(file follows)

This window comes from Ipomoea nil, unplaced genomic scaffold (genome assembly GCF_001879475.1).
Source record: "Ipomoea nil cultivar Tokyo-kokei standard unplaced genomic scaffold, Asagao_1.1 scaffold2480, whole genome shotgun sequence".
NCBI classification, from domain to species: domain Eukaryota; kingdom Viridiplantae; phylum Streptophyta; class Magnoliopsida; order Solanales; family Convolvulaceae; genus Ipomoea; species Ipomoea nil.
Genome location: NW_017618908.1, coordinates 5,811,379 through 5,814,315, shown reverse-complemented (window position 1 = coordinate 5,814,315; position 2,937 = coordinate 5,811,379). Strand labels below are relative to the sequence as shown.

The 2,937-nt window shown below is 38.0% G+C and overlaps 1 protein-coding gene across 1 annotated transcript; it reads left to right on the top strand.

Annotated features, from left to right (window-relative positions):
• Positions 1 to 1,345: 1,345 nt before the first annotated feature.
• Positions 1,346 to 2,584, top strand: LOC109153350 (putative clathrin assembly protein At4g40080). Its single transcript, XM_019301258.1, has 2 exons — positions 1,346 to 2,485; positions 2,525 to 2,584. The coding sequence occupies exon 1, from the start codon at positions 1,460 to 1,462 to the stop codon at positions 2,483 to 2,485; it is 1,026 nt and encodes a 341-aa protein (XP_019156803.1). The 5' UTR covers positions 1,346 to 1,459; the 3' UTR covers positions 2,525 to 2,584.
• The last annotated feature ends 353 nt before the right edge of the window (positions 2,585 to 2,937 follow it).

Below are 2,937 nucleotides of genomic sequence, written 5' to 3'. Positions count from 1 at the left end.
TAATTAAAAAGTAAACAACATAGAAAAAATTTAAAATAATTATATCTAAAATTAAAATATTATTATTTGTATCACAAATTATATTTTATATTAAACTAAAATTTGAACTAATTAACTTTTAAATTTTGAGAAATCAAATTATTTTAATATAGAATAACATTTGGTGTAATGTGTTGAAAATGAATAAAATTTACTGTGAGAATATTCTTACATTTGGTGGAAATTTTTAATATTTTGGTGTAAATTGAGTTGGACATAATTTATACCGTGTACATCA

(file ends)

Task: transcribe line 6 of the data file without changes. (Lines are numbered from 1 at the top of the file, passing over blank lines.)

Annotated features, from left to right (window-relative positions):